Our kitchen can produce up to 15,000 meals a day. That’s 15,000 safe meals, not just any meals. Even 20,000, easy. For example last year in Ramadan, a local factory wanted to prepare iftar for its employees – all 5,000 of them, in Ain Sukhna. It being iftar they all had to eat at the same time and everything had to be piping hot. I remember that day well because it was sweltering hot – 42 degrees. The clients approached other hotels but they all declined. They just don’t have the capacity. Maybe they can produce 500, 1,000 meals, but not more. We accepted this request. Back then we had not yet completed work on the main kitchen and were operating out of a smaller, but still green, facility. It had a smaller capacity, but we were still able to produce 5,400 meals (the 400 for our own hotel guests and staff) and take the 5,000 requested meals to Sukhna. There wasn’t a single complaint. Today, with the main kitchen we can prepare 20,000 meals easily.
You must be very proud of your kitchen. What are you doing to ensure it runs smoothly?
All this high-tech machinery is useless if I don’t have staff who know how to operate it. I choose my staff carefully, and they all have to have an academic background, even if they have worked for years at other establishments. At some other hotels they bring in someone who is a steward and put him in the kitchen. I never do that. Everyone in my kitchen has a degree. I train chefs who have graduated from Akhbar El-Yom’s cooking academy in 6th October. These are university students who want to gain practical culinary experience. We train them well and they have such a good experience that they tell their friends, ‘if you want to learn, go to the Marriott.’ I accept as many applicants as I can because I want to help them. But it’s a huge responsibility. I’m always worried someone will hurt himself on the job. When the training is over I then hire the best ones. That way I can ensure that they know everything about my kitchen, especially that I have them work at every station before they specialize.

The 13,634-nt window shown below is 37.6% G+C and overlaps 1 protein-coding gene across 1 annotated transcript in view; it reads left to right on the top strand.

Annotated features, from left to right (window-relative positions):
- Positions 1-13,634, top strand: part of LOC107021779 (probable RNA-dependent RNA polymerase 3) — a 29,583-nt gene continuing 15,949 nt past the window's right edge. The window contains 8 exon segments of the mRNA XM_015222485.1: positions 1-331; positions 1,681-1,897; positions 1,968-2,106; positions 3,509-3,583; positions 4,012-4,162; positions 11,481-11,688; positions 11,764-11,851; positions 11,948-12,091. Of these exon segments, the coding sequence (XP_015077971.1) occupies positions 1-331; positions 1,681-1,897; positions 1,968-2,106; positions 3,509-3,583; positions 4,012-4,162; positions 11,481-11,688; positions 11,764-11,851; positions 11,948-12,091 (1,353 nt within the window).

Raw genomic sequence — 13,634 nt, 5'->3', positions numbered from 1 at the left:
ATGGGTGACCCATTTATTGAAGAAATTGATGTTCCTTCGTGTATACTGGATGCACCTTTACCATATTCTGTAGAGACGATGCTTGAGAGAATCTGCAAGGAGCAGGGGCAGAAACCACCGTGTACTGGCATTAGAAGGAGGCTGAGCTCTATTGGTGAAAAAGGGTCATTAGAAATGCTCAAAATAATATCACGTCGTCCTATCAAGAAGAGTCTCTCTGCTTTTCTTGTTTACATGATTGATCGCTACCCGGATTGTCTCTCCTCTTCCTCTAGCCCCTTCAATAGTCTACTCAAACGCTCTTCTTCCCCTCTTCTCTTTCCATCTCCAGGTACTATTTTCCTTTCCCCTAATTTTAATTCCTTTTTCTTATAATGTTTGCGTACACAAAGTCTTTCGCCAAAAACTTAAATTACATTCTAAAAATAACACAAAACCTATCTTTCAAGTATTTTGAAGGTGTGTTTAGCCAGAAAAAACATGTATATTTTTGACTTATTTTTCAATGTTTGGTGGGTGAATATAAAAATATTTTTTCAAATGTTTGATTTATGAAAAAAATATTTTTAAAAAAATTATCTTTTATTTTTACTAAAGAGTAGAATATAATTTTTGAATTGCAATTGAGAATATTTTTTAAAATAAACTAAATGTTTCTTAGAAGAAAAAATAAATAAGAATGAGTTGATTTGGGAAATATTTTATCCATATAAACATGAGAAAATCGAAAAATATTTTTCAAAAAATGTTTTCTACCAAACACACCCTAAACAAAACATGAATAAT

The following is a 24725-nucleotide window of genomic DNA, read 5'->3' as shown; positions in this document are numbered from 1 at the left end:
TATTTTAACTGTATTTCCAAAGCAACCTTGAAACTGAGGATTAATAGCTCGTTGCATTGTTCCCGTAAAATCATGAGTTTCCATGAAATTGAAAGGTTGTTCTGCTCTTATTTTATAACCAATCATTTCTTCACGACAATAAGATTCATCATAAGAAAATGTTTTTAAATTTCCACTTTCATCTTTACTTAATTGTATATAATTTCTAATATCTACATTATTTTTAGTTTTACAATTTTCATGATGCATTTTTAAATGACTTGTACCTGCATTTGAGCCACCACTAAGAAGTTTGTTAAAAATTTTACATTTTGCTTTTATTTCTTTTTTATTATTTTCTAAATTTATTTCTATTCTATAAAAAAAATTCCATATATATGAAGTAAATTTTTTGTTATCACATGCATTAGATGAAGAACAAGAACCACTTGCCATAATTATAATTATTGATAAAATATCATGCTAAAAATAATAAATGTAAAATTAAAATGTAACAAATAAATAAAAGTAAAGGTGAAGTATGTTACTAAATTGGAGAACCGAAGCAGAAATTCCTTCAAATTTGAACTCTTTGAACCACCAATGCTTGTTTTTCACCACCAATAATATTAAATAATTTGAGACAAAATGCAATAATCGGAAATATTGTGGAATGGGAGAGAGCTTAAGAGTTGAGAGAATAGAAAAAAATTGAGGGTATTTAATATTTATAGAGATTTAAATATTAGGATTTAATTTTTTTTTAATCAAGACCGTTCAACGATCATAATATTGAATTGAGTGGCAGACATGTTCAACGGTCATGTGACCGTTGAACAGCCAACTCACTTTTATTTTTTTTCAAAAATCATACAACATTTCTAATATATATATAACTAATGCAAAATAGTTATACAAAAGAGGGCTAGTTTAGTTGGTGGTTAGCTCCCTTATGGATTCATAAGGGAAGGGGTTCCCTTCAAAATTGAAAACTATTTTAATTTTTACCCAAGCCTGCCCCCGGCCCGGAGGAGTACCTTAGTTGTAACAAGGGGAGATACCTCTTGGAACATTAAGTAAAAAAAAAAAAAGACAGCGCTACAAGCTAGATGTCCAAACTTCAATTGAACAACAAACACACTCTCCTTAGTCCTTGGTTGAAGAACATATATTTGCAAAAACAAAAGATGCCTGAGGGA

What’s different about the Marriott work environment?
In this kitchen you can hear a pin drop. You’ll never hear anyone raising their voice or using foul language. Impossible. And that’s why the girls here feel so safe because we treat them with respect. We take care of them well and that’s why they feel safe and tell their friends to come and work or train here too. At other hotels they may be thrown in with male chefs who use bad language, plus all they are generally asked to do is chop onions and do the dirty work, so they get sick of it and leave because it’s not a comfortable environment to be working in and they’re not even getting any experience. That’s not how it should be. Keep in mind that the applicants here are here to learn. et